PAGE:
No.

Could anything be more idle than spending five minutes reading Chico's meanderings on the unknown adventures in journalism that await him?

No.

Note to Washington Post: please spare us this tedium. I am a baseball fan, not a micro-media-celebrity follower. Please keep the focus on the Washington Nationals.

Posted by: ThinkingOne | November 19, 2009 11:17 PM | Report abuse

Chico,

Once again, I wish you well. I'm glad you will take us to the point when the powers that be at the "Pravda on the Potomac" find a new Nats beat writer.

And when you get to your next assignment may you be the next Ed Bouchette of whatever it is you write about.

Posted by: Section505203 | November 20, 2009 12:20 AM | Report abuse

Chico,
just ignore those who seem to be happy you're leaving (or never forgave you for that Washingtonian interview...).
For two years, we got to enjoy your fantastic work, which in some respects was even superior to Svrluga's. I think barely anyone here can appreciate how hard it is to write about 150 or more baseball games a year and continuously come up with a fresh angle. But you delivered, and in an outstanding way. As much as I love baseball (and reading about it), I have to admit your talents in a way really were wasted on a baseball beat.
So, best of luck to you, and thanks for the work.

Posted by: amo36 | November 20, 2009 4:34 AM | Report abuse

maybe now we'll win. I'm just saying. Chico's been here 2 years. The team's been losing (hard) for 2 years. I'm not sayin, I'm just saying.

;)

Posted by: NatsNut | November 20, 2009 5:44 AM | Report abuse

'I think barely anyone here can appreciate how hard it is to write about 150 or more baseball games a year and continuously come up with a fresh angle.'

That's my point. It isn't hard to write, read or come up with new angles about 150 or more baseball games if you love it. Most of us talk about this 365 days a year and always find something new and fresh to discuss because we love it. It isn't hard work, its BASEBALL. If you don't love it, don't take the job.

Posted by: raymitten | November 20, 2009 8:36 AM | Report abuse

ummm...huh? Since her first appearance here, Ms. Hamliton has entertained us with stories gleaned from her many years in sports journalism, as well as anecdotes relating to her childhood experiences with the game (learning how to keep score, collecting baseball cards). Good Lord, man, (or woman, as the case may be - I don't know your gender) the woman has a basement sports lair, complete with Paul Dickson baseball books! Bo may not know Diddley, but methinks that Tracee knows a thing or two about baseball. ;-)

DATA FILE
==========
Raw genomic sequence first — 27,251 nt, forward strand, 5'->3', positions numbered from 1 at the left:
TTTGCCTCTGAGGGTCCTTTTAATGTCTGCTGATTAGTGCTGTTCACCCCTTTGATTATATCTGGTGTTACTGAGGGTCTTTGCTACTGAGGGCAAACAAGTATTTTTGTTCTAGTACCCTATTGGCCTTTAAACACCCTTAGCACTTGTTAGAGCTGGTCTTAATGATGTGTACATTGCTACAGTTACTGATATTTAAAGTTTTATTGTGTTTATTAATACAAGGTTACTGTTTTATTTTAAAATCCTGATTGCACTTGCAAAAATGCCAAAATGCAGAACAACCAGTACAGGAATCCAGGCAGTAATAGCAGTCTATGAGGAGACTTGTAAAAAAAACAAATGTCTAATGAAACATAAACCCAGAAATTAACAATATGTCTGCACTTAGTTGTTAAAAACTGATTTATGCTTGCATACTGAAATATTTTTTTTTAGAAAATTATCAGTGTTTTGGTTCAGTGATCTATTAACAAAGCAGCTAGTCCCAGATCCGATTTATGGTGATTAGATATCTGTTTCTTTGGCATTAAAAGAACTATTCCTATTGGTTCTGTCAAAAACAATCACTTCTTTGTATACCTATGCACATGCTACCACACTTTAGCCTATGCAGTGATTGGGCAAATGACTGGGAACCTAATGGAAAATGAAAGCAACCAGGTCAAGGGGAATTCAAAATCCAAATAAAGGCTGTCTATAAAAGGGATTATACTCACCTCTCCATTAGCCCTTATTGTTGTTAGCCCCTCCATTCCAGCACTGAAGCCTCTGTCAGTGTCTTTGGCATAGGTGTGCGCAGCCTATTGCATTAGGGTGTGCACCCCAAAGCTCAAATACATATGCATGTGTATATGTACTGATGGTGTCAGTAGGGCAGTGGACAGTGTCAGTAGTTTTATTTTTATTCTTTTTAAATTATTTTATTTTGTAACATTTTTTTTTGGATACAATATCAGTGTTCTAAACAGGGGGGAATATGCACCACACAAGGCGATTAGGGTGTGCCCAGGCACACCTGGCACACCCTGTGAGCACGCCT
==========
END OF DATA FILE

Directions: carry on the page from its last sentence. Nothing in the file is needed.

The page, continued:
---

note that the Post keeps churning people who know almost nothing about baseball (e.g., Chico, Tracee) through the Nats-coverage job?

Posted by: natsfan1a1 | November 20, 2009 8:39 AM | Report abuse

Crud, make that "Bo may know Diddley." Double negative and all that.

Also, I second my esteemed colleague NN on the sentiment below. Ooh, scary thought. Steinbog as beat writer? I vote ABS: Anybody But Steinberg.

---

our dig at Steinberg has endeared me to you forever. Thanks. =)

Posted by: NatsNut | November 19, 2009 11:06 PM

Posted by: natsfan1a1 | November 20, 2009 9:03 AM | Report abuse

Chico, your writing has inspired all of us who comment here (and those like me, who lurk). You have helped to build the 'natsjournal' and have created a real base of followers and commenters who have made this blog a real joy to read with every post. When the Nats Game went south and soured, you helped us all to remain interested in the Nats' development. I wish you and your own development a joy to you every day.

Posted by: glmoyer45 | November 20, 2009 10:06 AM | Report abuse

Chico - Best luck with your impending, self-inflicted future. I have admired your writing skill from the beginning! I hope you will be a big hit on your next assignment.

Dear Tracee, I do think you know more than a thing or 2 about baseball. Probably more than many of us on the Journal.

If I remember right, you are the Post's Baseball Editor. I hope that the Post listens to its fan base. We do want you to find out the new beat writers influences. We want the Post to understand that we are a passionate fan base and we expect that the next beat writer will be passionate too. You should start by interviewing some of the Bloggers that write daily about this team. Many of whom have fantastic insight and probably spend more time than is healthy thinking and researching the Nats. They are like old time baseball players who barely got paid, but played for the love of the game. This is their dream job. Let them live the dream.

PS: I am not one of those guys.

Posted by: NatsWin | November 20, 2009 11:10 AM | Report abuse

Chico--